How New York can distribute the vaccine more equitably
Vaccine distribution has been woefully unequal. Here’s how New York might start to fix it.
Data breaking down how the coronavirus vaccine is being distributed across New York state is hard to come by, but from what is known – thanks to information provided by New York City and seen through anecdotal reporting – one thing is clear: some of the same inequities that have made low-income communities of color bear the brunt of this pandemic are making it more difficult for them to access the vaccine.
Last weekend, New York City released demographic data on its vaccinations, showing that among adults who received at least one dose and noted their race or ethnicity, 48% were white, while only 15% where Latino and 11% were Black, even though the city is 29% Latino and 24% Black. The takeaway? Black and brown New Yorkers are getting shorted again.
Public health experts said that to achieve a more equitable rollout of the vaccine, New York state and local governments need to do a better job of bringing the vaccine to the people in those hard-hit neighborhoods, instead of expecting people to overcome the barriers to getting their jab. That requires making it easier for people to sign up for appointments, prioritizing residents of the hardest hit neighborhoods for appointments in those neighborhoods and bringing the vaccine directly to people. New York is already starting to take some of those steps.
The release of that data followed reporting by The City showing that at a vaccination site in Washington Heights – a largely Hispanic neighborhood – most people in line appeared to be white suburbanites, and Spanish-speaking guides were hard to find at the site.
New York state has so far released only minimal demographic vaccine data – only releasing a racial breakdown for hospital workers vaccinated in the 1A eligibility group – despite calls to disclose data for the much wider group of New Yorkers who have now been vaccinated. Gov. Andrew Cuomo’s office has said that that data is being collected, and a larger dataset will be made available once state officials are comfortable with its accuracy. Meanwhile, a bill from Rep. Grace Meng calls for a national breakdown of demographic vaccination data.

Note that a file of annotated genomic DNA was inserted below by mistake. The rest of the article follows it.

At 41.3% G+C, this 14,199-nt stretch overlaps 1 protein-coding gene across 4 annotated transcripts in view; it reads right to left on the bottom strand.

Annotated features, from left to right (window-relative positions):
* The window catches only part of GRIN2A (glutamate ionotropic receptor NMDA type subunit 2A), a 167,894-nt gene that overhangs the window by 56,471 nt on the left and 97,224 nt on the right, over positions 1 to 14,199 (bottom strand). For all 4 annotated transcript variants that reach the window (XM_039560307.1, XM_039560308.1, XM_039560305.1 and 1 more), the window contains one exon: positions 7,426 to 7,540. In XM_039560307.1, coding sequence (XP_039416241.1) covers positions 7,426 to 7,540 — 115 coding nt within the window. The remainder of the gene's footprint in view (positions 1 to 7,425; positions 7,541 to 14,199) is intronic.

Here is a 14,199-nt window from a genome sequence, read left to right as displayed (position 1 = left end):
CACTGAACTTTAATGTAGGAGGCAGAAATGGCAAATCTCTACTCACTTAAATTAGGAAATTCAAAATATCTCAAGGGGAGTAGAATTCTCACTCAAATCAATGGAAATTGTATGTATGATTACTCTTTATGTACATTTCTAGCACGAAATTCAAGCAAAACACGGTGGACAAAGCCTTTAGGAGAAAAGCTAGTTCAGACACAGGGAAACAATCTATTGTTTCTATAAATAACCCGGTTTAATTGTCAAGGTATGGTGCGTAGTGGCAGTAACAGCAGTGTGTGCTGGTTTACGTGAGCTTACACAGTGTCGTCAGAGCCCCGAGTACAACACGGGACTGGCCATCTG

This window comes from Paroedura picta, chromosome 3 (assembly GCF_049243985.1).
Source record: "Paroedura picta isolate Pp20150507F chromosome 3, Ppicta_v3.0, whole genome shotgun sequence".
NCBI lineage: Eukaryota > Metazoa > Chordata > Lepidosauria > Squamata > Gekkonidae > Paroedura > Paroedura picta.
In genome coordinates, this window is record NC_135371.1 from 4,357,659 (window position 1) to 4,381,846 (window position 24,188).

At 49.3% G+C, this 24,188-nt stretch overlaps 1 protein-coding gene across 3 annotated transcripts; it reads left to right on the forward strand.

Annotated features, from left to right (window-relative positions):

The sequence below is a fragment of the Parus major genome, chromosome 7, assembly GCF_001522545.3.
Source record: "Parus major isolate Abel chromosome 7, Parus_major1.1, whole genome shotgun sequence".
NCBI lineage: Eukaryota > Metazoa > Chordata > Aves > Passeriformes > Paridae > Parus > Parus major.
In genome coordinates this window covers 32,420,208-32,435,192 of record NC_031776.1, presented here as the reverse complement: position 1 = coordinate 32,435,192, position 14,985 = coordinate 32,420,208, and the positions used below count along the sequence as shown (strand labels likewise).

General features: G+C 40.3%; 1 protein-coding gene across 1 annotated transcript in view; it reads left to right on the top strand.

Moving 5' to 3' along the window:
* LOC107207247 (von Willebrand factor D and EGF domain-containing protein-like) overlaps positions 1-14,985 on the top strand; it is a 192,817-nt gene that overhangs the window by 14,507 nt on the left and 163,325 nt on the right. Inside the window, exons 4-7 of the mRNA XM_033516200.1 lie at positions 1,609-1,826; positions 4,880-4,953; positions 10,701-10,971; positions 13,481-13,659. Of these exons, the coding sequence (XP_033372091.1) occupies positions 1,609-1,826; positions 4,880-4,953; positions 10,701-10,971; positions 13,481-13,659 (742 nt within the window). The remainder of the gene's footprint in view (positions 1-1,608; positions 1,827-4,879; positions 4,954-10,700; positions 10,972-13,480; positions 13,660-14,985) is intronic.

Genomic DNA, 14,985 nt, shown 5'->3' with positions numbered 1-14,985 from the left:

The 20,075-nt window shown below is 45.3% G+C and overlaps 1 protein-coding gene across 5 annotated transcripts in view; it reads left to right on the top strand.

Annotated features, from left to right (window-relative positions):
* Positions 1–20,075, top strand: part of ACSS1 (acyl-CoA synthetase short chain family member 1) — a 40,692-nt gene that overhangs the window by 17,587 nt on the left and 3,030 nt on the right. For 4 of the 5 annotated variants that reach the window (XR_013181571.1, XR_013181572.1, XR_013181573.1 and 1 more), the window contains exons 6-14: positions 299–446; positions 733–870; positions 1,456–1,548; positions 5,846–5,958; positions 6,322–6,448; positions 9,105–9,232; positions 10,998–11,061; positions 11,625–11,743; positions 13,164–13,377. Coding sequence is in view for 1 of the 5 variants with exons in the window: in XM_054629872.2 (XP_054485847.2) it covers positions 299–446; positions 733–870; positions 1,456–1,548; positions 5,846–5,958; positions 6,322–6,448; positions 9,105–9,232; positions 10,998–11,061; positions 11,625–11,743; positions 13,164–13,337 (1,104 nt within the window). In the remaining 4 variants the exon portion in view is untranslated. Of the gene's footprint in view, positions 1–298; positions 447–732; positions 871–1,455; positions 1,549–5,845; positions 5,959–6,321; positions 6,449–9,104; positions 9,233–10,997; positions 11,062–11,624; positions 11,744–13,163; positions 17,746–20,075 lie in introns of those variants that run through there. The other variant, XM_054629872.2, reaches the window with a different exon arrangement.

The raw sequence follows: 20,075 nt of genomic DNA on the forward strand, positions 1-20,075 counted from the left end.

Despite the dearth of information on just how inequitable the rollout of the vaccine has been, the early signs are not promising, reflecting stark disparities between white communities and Black and Latino communities. The latter represent the communities hardest hit by the pandemic. Across the country, Black and Hispanic Americans are dying from COVID-19 at roughly 2.8 times the rate of white people.
New York is not alone here; many of the states and cities that have started to release demographic breakdowns show similar patterns, with people from white and wealthier communities having an easier time accessing the vaccine and taking up a greater share of appointments.
In New York, the inequitable distribution observed so far likely has a few explanations, public health experts said, but it’s hardly surprising. “New York took the equality approach – everyone has equal access to everything,” Melody Goodman, associate dean for research at the New York University School of Global Public Health, said of New York’s vaccine rollout. “But often, that means that some people are going to be more likely to take it up... Just putting it out there is not the same as getting it to where it needs to be.”
While part of the challenge New York confronts is in convincing disadvantaged communities that the vaccine is safe – especially because of a historical distrust of health care providers stemming from systemic bias against people of color in the healthcare system – hesitancy about getting the vaccine is just a part of the challenge. Public health experts said that not enough has been done to make it easy for people of color and low-income residents to learn about the vaccine, easily sign up for an appointment and eventually get vaccinated.